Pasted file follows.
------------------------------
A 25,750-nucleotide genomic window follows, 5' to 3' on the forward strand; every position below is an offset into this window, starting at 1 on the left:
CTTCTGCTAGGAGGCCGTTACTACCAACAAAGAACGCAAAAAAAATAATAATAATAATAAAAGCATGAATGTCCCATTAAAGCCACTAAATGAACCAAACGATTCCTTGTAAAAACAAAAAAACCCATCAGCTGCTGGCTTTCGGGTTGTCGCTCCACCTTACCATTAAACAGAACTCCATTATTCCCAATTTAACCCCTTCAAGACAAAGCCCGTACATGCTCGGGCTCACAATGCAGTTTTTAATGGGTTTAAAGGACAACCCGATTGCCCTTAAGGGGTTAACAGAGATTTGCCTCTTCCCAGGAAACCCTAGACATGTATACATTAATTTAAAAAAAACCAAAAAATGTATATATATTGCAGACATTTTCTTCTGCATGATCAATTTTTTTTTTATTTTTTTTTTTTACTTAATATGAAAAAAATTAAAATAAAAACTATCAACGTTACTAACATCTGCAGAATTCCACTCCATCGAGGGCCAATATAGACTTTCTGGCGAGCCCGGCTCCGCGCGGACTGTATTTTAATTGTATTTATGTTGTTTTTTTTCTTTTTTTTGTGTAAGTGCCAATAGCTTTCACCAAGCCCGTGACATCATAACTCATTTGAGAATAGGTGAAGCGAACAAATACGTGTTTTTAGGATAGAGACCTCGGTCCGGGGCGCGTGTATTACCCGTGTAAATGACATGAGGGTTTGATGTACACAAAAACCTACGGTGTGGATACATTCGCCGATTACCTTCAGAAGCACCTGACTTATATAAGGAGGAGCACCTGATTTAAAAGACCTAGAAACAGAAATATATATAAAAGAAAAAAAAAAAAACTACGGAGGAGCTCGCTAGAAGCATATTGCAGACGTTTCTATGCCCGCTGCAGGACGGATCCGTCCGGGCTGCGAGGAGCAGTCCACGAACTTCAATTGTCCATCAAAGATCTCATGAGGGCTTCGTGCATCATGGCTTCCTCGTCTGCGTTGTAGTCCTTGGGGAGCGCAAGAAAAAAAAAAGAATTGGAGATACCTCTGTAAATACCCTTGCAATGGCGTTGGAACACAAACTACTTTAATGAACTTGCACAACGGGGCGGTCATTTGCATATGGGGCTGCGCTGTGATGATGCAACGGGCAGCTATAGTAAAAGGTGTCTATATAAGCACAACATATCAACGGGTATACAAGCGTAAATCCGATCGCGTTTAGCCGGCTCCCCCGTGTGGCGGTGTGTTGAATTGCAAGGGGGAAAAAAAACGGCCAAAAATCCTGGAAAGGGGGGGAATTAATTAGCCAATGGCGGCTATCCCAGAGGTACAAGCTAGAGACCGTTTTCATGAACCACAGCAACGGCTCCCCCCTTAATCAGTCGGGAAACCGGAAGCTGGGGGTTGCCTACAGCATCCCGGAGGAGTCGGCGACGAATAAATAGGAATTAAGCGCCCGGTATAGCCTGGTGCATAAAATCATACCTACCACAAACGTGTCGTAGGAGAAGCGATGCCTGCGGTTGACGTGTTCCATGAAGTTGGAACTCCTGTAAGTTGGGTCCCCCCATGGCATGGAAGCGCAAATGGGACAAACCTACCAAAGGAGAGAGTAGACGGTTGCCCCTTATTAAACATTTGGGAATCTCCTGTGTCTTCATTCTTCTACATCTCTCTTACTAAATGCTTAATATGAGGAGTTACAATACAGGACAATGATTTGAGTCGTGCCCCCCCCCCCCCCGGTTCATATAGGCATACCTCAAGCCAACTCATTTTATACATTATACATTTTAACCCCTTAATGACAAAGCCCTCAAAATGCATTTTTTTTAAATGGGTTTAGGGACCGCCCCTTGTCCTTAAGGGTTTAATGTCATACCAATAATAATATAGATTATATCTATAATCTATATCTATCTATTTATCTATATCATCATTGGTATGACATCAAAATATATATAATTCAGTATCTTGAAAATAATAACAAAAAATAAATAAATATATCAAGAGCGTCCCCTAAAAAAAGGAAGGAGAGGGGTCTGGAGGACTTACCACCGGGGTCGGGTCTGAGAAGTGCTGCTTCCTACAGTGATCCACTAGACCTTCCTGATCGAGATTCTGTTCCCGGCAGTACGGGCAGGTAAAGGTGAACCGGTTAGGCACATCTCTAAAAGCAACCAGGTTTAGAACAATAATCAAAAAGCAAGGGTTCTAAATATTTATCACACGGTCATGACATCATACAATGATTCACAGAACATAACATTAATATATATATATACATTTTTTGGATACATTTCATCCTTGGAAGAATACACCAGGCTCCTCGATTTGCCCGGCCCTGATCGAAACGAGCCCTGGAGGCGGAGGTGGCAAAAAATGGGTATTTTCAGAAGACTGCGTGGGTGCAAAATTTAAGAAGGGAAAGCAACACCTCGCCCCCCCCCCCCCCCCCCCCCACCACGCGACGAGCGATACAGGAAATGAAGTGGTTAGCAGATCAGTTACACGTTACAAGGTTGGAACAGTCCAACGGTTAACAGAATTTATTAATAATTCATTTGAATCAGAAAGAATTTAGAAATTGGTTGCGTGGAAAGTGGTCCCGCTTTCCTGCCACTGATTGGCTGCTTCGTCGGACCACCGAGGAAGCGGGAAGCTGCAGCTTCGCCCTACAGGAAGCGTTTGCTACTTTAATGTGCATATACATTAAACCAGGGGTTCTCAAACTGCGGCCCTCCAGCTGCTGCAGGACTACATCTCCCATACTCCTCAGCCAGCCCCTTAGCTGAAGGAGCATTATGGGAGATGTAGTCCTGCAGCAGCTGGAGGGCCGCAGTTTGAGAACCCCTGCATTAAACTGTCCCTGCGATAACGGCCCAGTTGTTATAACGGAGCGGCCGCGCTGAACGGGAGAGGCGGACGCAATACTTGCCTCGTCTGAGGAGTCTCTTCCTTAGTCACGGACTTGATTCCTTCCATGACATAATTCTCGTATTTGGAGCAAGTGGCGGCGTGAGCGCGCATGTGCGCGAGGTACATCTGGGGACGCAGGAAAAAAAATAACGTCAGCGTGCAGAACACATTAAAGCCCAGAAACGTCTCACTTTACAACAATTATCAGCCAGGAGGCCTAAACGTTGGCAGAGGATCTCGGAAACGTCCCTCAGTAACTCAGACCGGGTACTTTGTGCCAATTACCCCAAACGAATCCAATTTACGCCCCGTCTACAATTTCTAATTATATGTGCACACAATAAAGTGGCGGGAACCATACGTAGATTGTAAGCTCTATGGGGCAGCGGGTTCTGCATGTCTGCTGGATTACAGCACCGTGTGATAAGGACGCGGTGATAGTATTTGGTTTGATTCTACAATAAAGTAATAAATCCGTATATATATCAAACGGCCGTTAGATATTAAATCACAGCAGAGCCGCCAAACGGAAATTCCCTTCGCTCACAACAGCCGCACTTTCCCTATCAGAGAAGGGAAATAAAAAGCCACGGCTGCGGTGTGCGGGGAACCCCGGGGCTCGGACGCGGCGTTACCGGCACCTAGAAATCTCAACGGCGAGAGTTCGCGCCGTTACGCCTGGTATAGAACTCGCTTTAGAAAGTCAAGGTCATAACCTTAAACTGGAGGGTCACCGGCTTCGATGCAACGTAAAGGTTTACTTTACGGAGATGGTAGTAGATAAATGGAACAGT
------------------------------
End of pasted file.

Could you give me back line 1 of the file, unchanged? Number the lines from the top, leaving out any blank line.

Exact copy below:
A 25,750-nucleotide genomic window follows, 5' to 3' on the forward strand; every position below is an offset into this window, starting at 1 on the left: